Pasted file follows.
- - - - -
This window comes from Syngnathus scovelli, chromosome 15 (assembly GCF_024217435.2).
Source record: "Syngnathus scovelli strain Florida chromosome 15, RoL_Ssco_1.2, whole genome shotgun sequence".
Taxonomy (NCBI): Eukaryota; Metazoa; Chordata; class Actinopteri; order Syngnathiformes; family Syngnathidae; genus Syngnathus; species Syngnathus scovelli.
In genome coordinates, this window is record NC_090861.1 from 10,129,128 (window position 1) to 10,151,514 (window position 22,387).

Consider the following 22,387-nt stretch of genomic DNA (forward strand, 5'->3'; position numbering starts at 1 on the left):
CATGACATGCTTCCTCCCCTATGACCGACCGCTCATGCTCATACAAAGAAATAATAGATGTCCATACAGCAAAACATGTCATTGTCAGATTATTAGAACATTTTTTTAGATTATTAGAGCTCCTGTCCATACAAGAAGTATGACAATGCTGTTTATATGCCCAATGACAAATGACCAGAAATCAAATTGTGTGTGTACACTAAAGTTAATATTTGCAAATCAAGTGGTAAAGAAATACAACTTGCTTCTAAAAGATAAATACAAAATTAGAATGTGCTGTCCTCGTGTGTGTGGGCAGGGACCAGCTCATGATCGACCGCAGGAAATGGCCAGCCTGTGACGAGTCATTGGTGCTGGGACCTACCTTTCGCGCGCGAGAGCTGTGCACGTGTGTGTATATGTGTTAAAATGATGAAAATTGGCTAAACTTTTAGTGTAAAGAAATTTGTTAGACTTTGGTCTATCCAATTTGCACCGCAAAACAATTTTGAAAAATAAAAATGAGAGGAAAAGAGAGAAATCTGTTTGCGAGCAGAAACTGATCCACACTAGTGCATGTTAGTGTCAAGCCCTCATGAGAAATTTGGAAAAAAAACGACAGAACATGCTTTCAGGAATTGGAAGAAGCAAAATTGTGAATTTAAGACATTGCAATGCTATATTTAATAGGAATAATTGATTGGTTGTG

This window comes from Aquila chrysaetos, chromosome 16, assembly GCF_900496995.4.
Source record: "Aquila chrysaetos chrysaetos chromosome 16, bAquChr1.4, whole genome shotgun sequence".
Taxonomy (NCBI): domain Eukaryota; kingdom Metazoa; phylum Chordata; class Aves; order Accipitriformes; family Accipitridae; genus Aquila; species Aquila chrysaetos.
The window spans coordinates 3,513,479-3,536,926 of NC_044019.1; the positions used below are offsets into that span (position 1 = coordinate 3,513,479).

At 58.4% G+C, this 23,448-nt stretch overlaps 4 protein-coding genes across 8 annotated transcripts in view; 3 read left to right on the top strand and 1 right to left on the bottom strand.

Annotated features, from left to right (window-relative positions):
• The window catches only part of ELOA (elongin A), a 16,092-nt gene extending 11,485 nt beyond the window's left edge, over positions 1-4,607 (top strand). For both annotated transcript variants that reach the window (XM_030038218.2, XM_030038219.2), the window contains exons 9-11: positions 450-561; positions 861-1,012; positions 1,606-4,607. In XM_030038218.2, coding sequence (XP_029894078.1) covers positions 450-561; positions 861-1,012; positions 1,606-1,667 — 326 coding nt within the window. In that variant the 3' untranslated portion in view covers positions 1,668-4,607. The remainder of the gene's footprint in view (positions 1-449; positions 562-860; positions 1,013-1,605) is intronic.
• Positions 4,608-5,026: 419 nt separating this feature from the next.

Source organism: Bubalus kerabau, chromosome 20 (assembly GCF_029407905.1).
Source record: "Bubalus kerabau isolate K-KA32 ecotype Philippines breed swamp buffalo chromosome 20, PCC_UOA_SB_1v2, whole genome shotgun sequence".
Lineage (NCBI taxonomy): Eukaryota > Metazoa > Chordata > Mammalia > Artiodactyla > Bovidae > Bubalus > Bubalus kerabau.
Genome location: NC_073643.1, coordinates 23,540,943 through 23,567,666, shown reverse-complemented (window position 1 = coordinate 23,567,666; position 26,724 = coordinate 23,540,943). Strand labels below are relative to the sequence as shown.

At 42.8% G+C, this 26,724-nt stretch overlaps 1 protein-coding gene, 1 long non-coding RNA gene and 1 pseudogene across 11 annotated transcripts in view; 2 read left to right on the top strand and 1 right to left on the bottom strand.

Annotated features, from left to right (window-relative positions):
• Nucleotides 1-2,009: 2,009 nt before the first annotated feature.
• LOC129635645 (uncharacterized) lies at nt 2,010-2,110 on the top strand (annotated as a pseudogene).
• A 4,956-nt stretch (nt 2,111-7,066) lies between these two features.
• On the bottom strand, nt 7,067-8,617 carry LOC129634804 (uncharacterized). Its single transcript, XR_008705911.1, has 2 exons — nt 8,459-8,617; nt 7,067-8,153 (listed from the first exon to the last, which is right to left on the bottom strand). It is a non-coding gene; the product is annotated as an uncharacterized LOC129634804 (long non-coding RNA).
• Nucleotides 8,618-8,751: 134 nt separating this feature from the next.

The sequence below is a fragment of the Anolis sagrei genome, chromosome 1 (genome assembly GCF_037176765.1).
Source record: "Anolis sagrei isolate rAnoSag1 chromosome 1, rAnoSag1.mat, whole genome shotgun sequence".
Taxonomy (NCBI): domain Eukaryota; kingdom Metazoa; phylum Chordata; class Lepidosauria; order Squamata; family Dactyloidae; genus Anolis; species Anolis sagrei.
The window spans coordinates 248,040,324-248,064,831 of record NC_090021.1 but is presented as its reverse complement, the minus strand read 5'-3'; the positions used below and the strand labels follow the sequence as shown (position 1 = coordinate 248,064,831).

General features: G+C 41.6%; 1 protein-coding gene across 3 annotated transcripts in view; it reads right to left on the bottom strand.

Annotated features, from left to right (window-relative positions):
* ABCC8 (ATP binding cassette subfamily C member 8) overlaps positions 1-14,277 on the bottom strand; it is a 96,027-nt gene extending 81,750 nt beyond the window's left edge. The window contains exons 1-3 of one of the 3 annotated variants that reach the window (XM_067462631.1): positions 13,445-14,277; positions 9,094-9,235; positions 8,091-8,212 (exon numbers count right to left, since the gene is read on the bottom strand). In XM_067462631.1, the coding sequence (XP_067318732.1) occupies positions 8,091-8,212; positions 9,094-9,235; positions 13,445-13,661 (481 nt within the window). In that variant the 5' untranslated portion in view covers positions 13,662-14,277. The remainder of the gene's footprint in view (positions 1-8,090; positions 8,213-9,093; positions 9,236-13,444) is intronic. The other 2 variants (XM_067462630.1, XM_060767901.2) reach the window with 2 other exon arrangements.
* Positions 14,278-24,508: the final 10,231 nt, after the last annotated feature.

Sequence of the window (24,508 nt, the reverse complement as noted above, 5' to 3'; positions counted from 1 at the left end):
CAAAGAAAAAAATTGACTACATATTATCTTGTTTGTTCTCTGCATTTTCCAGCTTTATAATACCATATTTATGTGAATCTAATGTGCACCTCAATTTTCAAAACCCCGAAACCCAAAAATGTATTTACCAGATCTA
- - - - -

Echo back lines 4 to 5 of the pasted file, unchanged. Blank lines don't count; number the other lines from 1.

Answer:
In genome coordinates, this window is record NC_090861.1 from 10,129,128 (window position 1) to 10,151,514 (window position 22,387).

Consider the following 22,387-nt stretch of genomic DNA (forward strand, 5'->3'; position numbering starts at 1 on the left):